The sub-family Frissinae is made up of mostly oceanic species. One species, Indra, lives in Antarctica, along with Frissa. But unlike Frissa, Indra is not an active swimmer, and cannot get away from Antarctica when winter hits. Instead, it eats whatever it can find during the summer, and stores fat for when winter comes so it can retreat to a burrow and hibernate. It has a much thicker coat than any other species in this family, much thicker than we would see in modern chinchillas. It gathers up moss and fur and builds a warm nest usually 6 feet underground, away from blizzard winds, and settles for the winter. Frissa however spends it's winters away from Antarctica, on warmer, remote islands nearby. The species in this sub-family are deeper divers than their river and lake based relatives are, often capable of diving as far as 2000 feet below the surface. Rhynchocebus is specialized in that it is the only lemur to produce musk from the glands at the base of the tail. the musk is a defensive mechanism, to make it's self seem unsavory to predators. Both Rhynchocebus and Moloja are ambidextrous, that is they can inhabit either rivers or the ocean. Inland specimens of Moloja are also mostly nocturnal, whereas near the coast, they are more active during the day. Most species in this sub-family are characterized by the legs being even more reduced in size than in the Promonsamiinae, more resembling the flippers like we see in seals and sea lions. As a consequence, these animals cannot climb trees at all.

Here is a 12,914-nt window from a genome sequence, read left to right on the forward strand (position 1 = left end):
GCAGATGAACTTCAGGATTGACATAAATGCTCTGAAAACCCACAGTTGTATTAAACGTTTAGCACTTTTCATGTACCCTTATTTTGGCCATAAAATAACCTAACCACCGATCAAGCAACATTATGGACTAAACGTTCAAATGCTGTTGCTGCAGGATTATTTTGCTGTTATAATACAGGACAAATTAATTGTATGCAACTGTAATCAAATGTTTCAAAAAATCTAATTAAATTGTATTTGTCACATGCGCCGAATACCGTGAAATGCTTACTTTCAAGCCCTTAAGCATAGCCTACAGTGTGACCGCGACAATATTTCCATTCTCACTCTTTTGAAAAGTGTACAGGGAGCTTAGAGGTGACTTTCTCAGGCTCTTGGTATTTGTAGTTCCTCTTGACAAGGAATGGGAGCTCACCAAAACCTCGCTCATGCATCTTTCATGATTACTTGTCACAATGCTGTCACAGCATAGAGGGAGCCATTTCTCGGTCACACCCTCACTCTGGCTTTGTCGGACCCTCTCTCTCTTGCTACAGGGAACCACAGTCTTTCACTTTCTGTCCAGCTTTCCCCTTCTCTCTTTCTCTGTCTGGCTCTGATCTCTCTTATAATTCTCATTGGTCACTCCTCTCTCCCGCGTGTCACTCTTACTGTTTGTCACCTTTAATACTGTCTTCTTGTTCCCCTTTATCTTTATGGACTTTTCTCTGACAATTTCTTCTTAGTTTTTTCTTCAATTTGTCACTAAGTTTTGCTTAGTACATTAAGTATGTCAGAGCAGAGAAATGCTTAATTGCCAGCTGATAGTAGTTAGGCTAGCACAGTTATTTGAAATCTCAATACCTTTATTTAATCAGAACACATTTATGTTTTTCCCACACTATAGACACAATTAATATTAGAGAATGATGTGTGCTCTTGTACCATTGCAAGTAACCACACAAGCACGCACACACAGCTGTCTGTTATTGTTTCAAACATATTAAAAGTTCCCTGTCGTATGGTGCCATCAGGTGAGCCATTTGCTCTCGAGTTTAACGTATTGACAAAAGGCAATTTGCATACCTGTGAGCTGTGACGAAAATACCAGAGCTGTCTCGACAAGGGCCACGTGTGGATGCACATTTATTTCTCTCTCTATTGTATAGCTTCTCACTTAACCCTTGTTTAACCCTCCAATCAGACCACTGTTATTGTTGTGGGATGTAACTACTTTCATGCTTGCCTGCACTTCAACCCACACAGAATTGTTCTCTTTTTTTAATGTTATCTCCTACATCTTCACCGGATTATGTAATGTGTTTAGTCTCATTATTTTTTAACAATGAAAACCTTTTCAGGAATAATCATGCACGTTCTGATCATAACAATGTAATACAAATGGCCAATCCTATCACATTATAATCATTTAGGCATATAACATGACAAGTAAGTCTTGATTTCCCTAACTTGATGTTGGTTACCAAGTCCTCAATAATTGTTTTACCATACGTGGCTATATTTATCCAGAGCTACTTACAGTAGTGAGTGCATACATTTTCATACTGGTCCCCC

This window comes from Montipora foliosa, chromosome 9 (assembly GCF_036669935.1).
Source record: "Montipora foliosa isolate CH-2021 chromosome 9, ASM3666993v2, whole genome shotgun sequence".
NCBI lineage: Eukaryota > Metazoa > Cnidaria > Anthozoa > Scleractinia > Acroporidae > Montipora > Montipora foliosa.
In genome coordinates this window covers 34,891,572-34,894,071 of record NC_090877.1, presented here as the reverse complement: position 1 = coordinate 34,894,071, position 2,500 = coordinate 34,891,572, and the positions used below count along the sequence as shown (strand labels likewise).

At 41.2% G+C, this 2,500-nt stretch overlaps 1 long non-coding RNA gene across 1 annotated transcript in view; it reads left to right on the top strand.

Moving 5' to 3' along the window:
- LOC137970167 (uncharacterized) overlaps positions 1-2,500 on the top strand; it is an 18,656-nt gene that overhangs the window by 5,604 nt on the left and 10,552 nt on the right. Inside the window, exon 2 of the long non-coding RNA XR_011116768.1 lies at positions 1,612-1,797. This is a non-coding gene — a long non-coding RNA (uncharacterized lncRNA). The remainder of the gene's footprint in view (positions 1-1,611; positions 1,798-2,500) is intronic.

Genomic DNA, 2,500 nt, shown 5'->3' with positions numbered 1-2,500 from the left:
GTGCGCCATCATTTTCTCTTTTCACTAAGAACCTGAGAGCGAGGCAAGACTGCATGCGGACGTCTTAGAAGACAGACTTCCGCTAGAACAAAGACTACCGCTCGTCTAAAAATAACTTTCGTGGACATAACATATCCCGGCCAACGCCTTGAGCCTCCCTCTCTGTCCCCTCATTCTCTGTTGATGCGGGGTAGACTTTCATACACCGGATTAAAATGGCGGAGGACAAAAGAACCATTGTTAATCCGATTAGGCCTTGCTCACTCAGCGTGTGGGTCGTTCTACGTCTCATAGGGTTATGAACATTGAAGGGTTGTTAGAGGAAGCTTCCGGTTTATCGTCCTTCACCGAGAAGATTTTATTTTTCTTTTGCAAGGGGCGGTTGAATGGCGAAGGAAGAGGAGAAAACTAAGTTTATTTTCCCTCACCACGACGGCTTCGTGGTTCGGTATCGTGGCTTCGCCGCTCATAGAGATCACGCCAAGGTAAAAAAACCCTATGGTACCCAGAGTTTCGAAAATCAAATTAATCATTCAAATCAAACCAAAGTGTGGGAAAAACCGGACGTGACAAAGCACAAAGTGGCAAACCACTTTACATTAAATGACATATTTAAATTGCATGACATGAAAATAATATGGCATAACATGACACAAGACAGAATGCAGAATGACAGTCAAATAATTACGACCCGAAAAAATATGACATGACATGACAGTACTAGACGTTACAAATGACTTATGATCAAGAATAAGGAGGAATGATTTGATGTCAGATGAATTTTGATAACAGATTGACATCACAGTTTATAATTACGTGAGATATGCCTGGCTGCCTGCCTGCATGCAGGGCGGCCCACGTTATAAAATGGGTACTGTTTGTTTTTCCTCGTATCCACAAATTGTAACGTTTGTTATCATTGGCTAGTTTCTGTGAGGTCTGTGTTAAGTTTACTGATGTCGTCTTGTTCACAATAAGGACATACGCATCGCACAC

The sub-family Endendrinae are jungle animals that live in the trees. They are not as active leapers as other lemurs are, and usually live at lower levels of the trees than most other lemurs. Some even spend most of their time on or near the ground, but they are also not swimmers, like the other 2 subfamilies. The legs are shorter than in any other tree-climbing lemurs, but they are still fairly good leapers. Unlike any other lemur, the legs are of the same length. They mostly rely on their claws to keep them in the branches, as their hands are not as flexible as in other lemurs. One species, Testudicodas, also has a long, prehensile tail, which is naked for about 1/3 of it's length. The naked portion of it's tail is also coated with a fingernail-like protein, keratin, which provides the roosting animal some degree of protection from tree-clambering predators. It sleeps hanging upside down from it's tail, and folds into a ball, with it's head tucked under it's arms. They have very long, sharp, curved claws that they also use for protection, and a very powerful and painful bite.
Predators of these lemurs are numerous. Deinognathids, vulpemustelids and predatory bats are the most common predators. In the ocean, sea genets and sharks are their major predators. Sometimes snakes like pythons will prey on land or tree dwelling species. Sometimes, they may also be taken by other predatory lemurs, like Bromista and also by caroroos and predatory rats. The claws offer these lemurs some protection, but most of the time, they prefer to swim away from danger. Some species, like those in the Promonsamiinae and Endendrinae will take to trees when danger threatens, as sometimes a predator is determined enough to follow them into the water.